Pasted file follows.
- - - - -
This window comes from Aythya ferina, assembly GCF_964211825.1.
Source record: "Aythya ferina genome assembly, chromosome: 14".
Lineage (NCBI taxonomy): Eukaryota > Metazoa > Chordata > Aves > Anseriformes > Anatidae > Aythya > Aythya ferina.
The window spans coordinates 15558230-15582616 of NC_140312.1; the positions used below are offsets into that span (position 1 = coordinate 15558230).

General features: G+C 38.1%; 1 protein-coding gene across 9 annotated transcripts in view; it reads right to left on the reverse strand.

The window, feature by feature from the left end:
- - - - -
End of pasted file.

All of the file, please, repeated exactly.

This window comes from Aythya ferina, assembly GCF_964211825.1.
Source record: "Aythya ferina genome assembly, chromosome: 14".
Lineage (NCBI taxonomy): Eukaryota > Metazoa > Chordata > Aves > Anseriformes > Anatidae > Aythya > Aythya ferina.
The window spans coordinates 15558230-15582616 of NC_140312.1; the positions used below are offsets into that span (position 1 = coordinate 15558230).

General features: G+C 38.1%; 1 protein-coding gene across 9 annotated transcripts in view; it reads right to left on the reverse strand.

The window, feature by feature from the left end: